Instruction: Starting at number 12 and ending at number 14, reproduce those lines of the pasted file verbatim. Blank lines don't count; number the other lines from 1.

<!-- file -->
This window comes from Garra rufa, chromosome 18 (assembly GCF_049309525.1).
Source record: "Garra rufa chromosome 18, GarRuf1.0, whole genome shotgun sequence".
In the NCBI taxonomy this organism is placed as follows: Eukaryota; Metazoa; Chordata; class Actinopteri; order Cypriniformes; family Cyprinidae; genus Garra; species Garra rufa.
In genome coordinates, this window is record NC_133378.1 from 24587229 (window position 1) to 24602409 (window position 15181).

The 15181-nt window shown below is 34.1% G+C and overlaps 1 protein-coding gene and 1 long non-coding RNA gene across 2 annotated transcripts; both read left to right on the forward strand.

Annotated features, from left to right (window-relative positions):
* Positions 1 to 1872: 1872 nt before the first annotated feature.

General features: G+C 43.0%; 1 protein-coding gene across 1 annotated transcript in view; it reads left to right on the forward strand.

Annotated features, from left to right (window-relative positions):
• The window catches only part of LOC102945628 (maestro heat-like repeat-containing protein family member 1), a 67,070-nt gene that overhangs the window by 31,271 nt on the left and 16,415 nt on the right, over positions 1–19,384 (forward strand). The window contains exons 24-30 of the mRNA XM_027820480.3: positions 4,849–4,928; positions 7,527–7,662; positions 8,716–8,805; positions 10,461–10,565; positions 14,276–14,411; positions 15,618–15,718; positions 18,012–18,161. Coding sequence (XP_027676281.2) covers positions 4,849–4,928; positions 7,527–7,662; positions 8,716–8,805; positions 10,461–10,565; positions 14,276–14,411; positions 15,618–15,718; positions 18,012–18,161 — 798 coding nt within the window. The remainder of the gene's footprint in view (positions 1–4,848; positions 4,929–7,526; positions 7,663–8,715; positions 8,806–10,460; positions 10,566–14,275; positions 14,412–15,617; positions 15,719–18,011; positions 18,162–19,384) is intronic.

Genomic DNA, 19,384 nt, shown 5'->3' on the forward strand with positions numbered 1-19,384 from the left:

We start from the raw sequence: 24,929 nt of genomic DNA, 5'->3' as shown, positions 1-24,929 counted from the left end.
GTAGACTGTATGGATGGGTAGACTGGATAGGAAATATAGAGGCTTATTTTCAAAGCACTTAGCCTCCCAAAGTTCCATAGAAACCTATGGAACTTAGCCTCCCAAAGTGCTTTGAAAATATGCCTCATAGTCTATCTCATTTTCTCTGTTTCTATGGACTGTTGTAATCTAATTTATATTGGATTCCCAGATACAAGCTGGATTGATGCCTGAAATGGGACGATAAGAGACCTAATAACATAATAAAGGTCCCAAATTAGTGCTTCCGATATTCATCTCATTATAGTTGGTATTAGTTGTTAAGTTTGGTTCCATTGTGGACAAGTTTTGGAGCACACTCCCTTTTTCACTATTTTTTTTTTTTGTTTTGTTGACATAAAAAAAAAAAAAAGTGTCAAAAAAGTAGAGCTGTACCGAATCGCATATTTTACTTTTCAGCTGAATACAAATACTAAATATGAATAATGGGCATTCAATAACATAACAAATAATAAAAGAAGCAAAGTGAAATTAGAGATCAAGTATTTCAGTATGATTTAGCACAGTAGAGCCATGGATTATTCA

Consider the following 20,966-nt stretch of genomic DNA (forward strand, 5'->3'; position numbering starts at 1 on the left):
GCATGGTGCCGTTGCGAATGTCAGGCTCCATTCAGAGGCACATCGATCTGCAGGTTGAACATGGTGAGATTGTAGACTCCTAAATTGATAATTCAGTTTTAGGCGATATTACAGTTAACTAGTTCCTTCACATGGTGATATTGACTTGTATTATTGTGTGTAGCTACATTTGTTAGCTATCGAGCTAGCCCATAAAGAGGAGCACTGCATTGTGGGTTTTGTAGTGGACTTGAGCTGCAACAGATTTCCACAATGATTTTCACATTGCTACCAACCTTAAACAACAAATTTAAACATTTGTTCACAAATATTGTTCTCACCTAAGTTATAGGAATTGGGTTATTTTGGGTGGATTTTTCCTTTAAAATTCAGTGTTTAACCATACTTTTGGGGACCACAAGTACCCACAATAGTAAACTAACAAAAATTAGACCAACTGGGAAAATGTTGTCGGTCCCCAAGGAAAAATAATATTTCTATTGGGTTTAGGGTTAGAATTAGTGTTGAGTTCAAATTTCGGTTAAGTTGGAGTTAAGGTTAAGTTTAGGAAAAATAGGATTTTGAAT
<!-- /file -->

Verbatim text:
We start from the raw sequence: 24,929 nt of genomic DNA, 5'->3' as shown, positions 1-24,929 counted from the left end.
GTAGACTGTATGGATGGGTAGACTGGATAGGAAATATAGAGGCTTATTTTCAAAGCACTTAGCCTCCCAAAGTTCCATAGAAACCTATGGAACTTAGCCTCCCAAAGTGCTTTGAAAATATGCCTCATAGTCTATCTCATTTTCTCTGTTTCTATGGACTGTTGTAATCTAATTTATATTGGATTCCCAGATACAAGCTGGATTGATGCCTGAAATGGGACGATAAGAGACCTAATAACATAATAAAGGTCCCAAATTAGTGCTTCCGATATTCATCTCATTATAGTTGGTATTAGTTGTTAAGTTTGGTTCCATTGTGGACAAGTTTTGGAGCACACTCCCTTTTTCACTATTTTTTTTTTTTGTTTTGTTGACATAAAAAAAAAAAAAAGTGTCAAAAAAGTAGAGCTGTACCGAATCGCATATTTTACTTTTCAGCTGAATACAAATACTAAATATGAATAATGGGCATTCAATAACATAACAAATAATAAAAGAAGCAAAGTGAAATTAGAGATCAAGTATTTCAGTATGATTTAGCACAGTAGAGCCATGGATTATTCA

Consider the following 20,966-nt stretch of genomic DNA (forward strand, 5'->3'; position numbering starts at 1 on the left):